Liming, or adding limestone to, ponds is used in order to increase the pH balance of the soil and water. When the pH balance of the pond falls too low, it reduces the success of fish reproduction. Liming improves the activity of fertilizer as well as several other water quality parameters. Liming is typically practiced in the southeastern states because of typical infertile soft water which are low in pH.
Check the pH of the soil before you decide on the specific lime to use, pH should be above 6.5 for fish health. Agricultural limestone is recommended by, Clemens University. Dolomitic lime is recommended but if high quality calcitic or calmag is available and the price is less, then they may be used instead.
Spread the lime evenly over the soil before filling the pond for the first time. Use a lime spreader to ensure that maximum coverage is obtained on the soil.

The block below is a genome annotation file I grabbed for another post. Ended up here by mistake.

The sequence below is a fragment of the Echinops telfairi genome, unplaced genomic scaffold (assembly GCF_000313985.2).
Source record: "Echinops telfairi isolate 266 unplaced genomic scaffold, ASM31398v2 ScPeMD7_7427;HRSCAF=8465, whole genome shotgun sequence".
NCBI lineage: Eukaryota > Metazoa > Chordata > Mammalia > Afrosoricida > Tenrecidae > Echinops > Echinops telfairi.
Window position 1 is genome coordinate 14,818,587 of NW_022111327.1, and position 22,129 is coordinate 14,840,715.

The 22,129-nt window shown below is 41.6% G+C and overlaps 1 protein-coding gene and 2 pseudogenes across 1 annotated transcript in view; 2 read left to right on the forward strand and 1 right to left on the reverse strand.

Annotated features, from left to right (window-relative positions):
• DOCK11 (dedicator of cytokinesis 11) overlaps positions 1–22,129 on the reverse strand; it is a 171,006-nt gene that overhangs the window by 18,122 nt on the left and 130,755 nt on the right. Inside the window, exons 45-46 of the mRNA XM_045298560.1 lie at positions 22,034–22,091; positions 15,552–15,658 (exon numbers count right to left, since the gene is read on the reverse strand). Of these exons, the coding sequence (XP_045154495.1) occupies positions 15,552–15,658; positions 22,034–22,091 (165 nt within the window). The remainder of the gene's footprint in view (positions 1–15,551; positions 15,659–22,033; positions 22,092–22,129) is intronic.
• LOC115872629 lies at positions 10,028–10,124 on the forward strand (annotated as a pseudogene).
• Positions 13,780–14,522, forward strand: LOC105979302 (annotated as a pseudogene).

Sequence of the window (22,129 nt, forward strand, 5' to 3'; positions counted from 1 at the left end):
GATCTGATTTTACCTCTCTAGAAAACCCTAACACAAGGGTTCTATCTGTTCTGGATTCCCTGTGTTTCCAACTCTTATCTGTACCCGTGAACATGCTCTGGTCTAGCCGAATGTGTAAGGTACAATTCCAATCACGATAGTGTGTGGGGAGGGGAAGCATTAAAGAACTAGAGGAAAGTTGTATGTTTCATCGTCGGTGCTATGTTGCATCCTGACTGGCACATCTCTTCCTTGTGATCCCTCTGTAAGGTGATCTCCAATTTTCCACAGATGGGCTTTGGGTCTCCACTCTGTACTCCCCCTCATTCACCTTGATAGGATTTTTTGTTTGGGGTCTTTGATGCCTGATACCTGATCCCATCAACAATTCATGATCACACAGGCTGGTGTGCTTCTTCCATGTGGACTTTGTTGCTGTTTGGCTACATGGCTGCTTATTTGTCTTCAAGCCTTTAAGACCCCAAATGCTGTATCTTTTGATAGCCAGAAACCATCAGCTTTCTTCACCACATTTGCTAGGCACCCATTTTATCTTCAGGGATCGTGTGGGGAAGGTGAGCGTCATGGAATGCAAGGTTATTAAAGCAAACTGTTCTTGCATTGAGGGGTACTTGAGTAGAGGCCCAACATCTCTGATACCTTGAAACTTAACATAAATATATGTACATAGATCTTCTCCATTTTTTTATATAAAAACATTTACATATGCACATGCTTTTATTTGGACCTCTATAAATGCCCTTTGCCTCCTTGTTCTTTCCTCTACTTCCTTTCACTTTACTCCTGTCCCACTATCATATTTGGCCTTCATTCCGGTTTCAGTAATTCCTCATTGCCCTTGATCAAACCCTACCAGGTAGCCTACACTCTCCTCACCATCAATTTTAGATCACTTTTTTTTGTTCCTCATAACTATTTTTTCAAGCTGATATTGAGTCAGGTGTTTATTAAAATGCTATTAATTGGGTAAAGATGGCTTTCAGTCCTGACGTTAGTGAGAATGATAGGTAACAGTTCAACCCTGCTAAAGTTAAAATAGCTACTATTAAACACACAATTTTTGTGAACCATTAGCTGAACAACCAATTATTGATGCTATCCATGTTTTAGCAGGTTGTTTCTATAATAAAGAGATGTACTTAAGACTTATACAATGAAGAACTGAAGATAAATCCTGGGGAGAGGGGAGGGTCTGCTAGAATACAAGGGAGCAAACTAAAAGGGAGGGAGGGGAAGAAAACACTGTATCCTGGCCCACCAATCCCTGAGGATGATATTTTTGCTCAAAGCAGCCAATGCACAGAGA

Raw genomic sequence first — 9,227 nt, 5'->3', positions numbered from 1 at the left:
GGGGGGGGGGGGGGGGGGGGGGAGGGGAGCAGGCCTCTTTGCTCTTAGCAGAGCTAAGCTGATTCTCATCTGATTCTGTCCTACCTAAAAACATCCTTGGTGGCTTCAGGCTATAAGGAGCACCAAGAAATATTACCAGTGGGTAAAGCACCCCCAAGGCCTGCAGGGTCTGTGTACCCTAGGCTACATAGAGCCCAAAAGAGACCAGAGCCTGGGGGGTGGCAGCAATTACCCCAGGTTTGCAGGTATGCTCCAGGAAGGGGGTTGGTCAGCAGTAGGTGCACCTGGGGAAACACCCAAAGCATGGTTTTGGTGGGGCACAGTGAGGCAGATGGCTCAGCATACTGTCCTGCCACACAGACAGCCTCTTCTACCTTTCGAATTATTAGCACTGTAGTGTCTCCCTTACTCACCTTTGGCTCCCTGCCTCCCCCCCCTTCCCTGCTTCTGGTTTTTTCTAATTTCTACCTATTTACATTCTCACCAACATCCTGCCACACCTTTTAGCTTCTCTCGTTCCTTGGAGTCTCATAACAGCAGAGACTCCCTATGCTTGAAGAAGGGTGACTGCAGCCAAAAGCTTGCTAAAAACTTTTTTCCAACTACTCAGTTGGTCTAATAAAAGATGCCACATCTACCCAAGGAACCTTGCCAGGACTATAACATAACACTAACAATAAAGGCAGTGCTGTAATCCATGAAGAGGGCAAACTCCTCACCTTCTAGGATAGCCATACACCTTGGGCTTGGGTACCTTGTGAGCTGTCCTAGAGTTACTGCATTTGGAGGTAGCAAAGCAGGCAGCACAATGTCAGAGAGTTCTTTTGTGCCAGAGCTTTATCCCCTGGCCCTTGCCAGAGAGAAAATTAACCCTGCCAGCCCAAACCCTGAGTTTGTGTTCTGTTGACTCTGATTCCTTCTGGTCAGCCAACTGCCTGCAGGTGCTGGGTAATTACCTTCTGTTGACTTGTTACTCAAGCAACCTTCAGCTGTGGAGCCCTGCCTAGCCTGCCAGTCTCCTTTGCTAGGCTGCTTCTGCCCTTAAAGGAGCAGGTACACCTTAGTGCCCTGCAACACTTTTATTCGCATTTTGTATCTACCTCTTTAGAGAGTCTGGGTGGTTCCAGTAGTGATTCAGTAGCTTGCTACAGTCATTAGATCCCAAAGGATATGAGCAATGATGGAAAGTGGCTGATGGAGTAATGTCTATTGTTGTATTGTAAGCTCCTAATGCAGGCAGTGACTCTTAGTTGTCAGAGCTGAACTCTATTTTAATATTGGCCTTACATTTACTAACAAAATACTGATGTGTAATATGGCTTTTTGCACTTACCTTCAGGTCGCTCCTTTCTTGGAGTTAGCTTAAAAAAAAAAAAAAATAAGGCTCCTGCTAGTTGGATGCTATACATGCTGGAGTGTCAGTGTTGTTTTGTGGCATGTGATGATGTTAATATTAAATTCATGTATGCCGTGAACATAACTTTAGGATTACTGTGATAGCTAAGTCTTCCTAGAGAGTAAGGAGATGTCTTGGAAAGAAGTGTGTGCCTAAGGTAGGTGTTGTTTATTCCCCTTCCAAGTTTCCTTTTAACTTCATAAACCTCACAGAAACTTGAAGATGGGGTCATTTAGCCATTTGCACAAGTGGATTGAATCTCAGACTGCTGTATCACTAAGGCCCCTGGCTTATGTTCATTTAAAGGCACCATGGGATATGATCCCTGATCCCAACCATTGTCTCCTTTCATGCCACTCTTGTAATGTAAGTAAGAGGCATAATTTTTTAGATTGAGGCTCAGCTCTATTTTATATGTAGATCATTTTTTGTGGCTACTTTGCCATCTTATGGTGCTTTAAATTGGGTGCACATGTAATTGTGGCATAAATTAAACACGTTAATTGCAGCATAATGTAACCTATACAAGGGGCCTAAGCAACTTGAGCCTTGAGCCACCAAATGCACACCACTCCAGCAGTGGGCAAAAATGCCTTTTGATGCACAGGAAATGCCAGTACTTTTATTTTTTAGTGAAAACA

Flood the pond and check alkalinity and pH of the soil and water. Proper pH for fish health is between 6.5 and 9.0. Alkalinity should be 20 parts per million, pH should reach 8.6, the maximum that limestone will adjust the soil.
Re-lime every three years. Using a pontoon boat or barge, if required, (depending on the size of the pond), float the lime out and distribute evenly throughout the pond. Use a shovel to scoop the limestone over the edge of the boat or a portable water pump to spray the lime from the boat to the pond. If the pond is small enough, using a shovel from the edge of the pond will suffice to distribute the limestone. The weight of the limestone will carry it down to the bottom of the pond. Ensure at least 60 percent of soil is covered with the limestone. This process may also be used for liming a filled pond for the first time.
University of Florida: The Use of Lime in Fish Ponds
Clemens University: Liming Recreational Ponds